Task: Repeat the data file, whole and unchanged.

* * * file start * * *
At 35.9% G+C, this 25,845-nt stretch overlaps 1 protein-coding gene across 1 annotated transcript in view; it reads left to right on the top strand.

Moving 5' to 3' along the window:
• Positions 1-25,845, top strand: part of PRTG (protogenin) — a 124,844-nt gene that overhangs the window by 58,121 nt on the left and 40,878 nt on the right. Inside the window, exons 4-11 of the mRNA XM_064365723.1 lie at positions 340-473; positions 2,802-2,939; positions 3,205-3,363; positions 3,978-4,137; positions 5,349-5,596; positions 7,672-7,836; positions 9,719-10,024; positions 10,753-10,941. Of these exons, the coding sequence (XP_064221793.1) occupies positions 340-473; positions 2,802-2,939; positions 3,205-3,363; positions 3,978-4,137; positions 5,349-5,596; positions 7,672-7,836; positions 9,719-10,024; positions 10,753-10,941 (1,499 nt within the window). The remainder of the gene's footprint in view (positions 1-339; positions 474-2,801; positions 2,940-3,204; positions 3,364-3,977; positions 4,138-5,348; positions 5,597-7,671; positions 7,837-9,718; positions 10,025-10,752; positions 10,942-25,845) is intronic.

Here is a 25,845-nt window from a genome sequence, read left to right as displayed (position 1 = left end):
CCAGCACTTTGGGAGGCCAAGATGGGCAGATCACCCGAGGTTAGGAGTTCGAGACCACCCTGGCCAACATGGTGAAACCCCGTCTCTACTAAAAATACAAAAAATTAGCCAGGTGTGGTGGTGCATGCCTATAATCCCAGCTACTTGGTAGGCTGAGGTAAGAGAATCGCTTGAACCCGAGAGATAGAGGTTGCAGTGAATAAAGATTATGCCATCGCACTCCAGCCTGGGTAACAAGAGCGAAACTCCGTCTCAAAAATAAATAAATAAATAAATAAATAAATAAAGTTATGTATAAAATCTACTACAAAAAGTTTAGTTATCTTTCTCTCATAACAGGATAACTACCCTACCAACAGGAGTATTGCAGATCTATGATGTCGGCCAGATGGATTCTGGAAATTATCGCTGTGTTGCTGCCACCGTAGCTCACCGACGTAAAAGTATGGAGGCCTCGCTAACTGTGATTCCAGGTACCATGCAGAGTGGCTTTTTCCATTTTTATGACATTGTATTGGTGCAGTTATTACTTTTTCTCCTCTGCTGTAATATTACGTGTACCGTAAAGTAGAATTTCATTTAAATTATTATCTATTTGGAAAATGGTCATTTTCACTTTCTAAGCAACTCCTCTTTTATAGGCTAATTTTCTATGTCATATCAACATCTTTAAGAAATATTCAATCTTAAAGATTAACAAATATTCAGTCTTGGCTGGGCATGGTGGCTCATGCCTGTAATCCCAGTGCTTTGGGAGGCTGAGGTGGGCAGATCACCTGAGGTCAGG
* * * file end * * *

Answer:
At 35.9% G+C, this 25,845-nt stretch overlaps 1 protein-coding gene across 1 annotated transcript in view; it reads left to right on the top strand.

Moving 5' to 3' along the window:
• Positions 1-25,845, top strand: part of PRTG (protogenin) — a 124,844-nt gene that overhangs the window by 58,121 nt on the left and 40,878 nt on the right. Inside the window, exons 4-11 of the mRNA XM_064365723.1 lie at positions 340-473; positions 2,802-2,939; positions 3,205-3,363; positions 3,978-4,137; positions 5,349-5,596; positions 7,672-7,836; positions 9,719-10,024; positions 10,753-10,941. Of these exons, the coding sequence (XP_064221793.1) occupies positions 340-473; positions 2,802-2,939; positions 3,205-3,363; positions 3,978-4,137; positions 5,349-5,596; positions 7,672-7,836; positions 9,719-10,024; positions 10,753-10,941 (1,499 nt within the window). The remainder of the gene's footprint in view (positions 1-339; positions 474-2,801; positions 2,940-3,204; positions 3,364-3,977; positions 4,138-5,348; positions 5,597-7,671; positions 7,837-9,718; positions 10,025-10,752; positions 10,942-25,845) is intronic.

Here is a 25,845-nt window from a genome sequence, read left to right as displayed (position 1 = left end):
CCAGCACTTTGGGAGGCCAAGATGGGCAGATCACCCGAGGTTAGGAGTTCGAGACCACCCTGGCCAACATGGTGAAACCCCGTCTCTACTAAAAATACAAAAAATTAGCCAGGTGTGGTGGTGCATGCCTATAATCCCAGCTACTTGGTAGGCTGAGGTAAGAGAATCGCTTGAACCCGAGAGATAGAGGTTGCAGTGAATAAAGATTATGCCATCGCACTCCAGCCTGGGTAACAAGAGCGAAACTCCGTCTCAAAAATAAATAAATAAATAAATAAATAAATAAAGTTATGTATAAAATCTACTACAAAAAGTTTAGTTATCTTTCTCTCATAACAGGATAACTACCCTACCAACAGGAGTATTGCAGATCTATGATGTCGGCCAGATGGATTCTGGAAATTATCGCTGTGTTGCTGCCACCGTAGCTCACCGACGTAAAAGTATGGAGGCCTCGCTAACTGTGATTCCAGGTACCATGCAGAGTGGCTTTTTCCATTTTTATGACATTGTATTGGTGCAGTTATTACTTTTTCTCCTCTGCTGTAATATTACGTGTACCGTAAAGTAGAATTTCATTTAAATTATTATCTATTTGGAAAATGGTCATTTTCACTTTCTAAGCAACTCCTCTTTTATAGGCTAATTTTCTATGTCATATCAACATCTTTAAGAAATATTCAATCTTAAAGATTAACAAATATTCAGTCTTGGCTGGGCATGGTGGCTCATGCCTGTAATCCCAGTGCTTTGGGAGGCTGAGGTGGGCAGATCACCTGAGGTCAGG